The word that Isaiah son of Amoz saw concerning Judah and Jerusalem.
In days to come
the mountain of the Lord’s house
shall be established as the highest of the mountains,
and shall be raised above the hills;
all the nations shall stream to it.
Many peoples shall come and say,
‘Come, let us go up to the mountain of the Lord,
to the house of the God of Jacob;
that he may teach us his ways
and that we may walk in his paths.’
For out of Zion shall go forth instruction,
and the word of the Lord from Jerusalem. (Isaiah 2:1-3)
By Laurel Dykstra
It is hard to be hopeful in the Anthropocene, in the days when the destructive human impact on climate, individuals and communities, creatures, waterways and ecosystems is unprecedented. The lectionary passages this week have a fierce and compelling urgency but they seem far from the Advent theme of hope and further still from this lectionary project’s focus on Creation. Just what should we be awake to? Why the urban emphasis the focus on judgment?
First week of Advent. Bio-regional wreath by Sarah Holst
By Rev. Denise Griebler
St. Peter’s Episcopal
Dec. 2, 2018
Advent 1C & Homecoming
An earthquake in Alaska, fires in California, hurricanes, flooding, draught, the wars – especially the war in Yemen – refugees at the border, people living under constant threat of deportation or eviction or water shut-off or exorbitant rent increases and more auto plants being shut down. The Rev. Karen Kerrigan (who was just ordained a Roman Catholic Woman Priest here at St. Peter’s) observed that we don’t even need to read the gospel this week – we could just read the newspaper! Continue reading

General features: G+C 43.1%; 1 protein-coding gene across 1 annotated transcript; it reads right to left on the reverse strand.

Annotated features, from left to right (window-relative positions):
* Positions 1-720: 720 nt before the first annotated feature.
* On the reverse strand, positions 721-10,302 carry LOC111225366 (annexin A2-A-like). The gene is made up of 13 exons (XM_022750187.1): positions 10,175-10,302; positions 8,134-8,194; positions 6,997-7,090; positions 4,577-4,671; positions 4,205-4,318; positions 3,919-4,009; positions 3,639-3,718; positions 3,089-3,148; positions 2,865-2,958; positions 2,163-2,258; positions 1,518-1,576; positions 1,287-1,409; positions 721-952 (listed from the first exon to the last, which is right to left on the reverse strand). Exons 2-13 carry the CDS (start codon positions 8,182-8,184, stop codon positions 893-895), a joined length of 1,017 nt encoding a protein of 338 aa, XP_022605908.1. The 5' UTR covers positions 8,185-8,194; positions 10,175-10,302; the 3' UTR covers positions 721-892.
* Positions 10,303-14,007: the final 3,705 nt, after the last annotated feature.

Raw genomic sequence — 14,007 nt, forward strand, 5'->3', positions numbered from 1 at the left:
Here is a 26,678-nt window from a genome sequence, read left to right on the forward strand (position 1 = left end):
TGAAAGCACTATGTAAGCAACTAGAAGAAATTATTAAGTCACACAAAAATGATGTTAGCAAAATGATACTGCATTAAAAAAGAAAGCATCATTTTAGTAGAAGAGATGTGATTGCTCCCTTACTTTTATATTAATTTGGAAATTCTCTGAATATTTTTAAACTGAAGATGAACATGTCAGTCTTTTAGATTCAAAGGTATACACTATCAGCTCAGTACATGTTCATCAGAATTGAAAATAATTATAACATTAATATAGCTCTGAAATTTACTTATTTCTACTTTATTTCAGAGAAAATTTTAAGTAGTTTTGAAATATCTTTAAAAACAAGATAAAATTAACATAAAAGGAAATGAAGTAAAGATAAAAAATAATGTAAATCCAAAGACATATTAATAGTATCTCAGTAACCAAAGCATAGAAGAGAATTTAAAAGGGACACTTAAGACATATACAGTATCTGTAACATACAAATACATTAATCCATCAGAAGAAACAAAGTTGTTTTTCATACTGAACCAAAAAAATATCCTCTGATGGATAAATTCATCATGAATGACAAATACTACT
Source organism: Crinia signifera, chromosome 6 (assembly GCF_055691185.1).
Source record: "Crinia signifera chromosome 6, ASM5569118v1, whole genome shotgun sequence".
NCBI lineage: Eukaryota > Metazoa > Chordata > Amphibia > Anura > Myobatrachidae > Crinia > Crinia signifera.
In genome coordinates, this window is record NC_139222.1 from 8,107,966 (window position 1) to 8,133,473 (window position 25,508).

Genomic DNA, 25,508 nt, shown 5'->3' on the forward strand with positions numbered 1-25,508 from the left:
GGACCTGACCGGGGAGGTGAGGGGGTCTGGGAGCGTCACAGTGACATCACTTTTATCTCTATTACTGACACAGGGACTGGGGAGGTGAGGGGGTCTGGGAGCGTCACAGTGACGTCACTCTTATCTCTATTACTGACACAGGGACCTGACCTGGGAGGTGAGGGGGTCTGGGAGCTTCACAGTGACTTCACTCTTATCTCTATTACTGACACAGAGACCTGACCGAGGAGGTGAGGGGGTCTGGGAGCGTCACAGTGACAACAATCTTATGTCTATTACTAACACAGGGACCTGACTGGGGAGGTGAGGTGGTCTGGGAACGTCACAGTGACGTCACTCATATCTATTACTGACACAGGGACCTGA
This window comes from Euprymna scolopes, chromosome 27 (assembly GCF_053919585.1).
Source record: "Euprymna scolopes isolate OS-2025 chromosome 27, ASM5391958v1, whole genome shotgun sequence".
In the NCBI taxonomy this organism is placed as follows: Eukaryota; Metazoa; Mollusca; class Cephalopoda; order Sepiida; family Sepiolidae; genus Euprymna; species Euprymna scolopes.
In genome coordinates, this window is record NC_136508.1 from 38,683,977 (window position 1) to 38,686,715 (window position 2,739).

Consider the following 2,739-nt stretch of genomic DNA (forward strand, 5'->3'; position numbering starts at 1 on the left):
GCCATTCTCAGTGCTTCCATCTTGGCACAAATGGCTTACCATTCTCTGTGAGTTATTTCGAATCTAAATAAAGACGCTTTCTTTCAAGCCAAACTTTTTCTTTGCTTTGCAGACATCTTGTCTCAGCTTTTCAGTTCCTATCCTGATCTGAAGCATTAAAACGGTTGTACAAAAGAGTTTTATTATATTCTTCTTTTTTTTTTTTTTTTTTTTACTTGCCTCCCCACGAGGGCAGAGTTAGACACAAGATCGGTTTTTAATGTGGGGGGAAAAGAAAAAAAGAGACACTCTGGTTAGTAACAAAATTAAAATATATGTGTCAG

Advent marks the beginning of a new church year. Radicaldiscipleship also begins a new tradition for the year of posting sermons following the lectionary readings. It is a chance to honor the work of pastors who are part of this circle of radical disciples who spend each week examining the readings and the times.
Sermon by Bill Wylie-Kellermann
Advent 1 November 27, 2016, St. Peter’s Episcopal, Detroit
Advent is certainly the favorite liturgical season in our family. My own as well. We embrace the holy in candle-lit darkness as in our Taize services beginning tomorrow evening. In fact, in our household we light the wreath and sing on the eve before – kind of like a Jewish Shabbat service beginning the day at sundown. It’s the hour of prophetic promise. We anticipate the dawn and wait. There is a wakefulness in the dark, like a stiff cold breeze on the face. The stripped down sparseness of the season is so welcome a counter to the commercial shopping season of frenzied anxiety. Not to denigrate gift giving, but to deepen the gift, I commend it more as a season of gift making, than gift buying. In those crafts and constructions are a place for prayer. Continue reading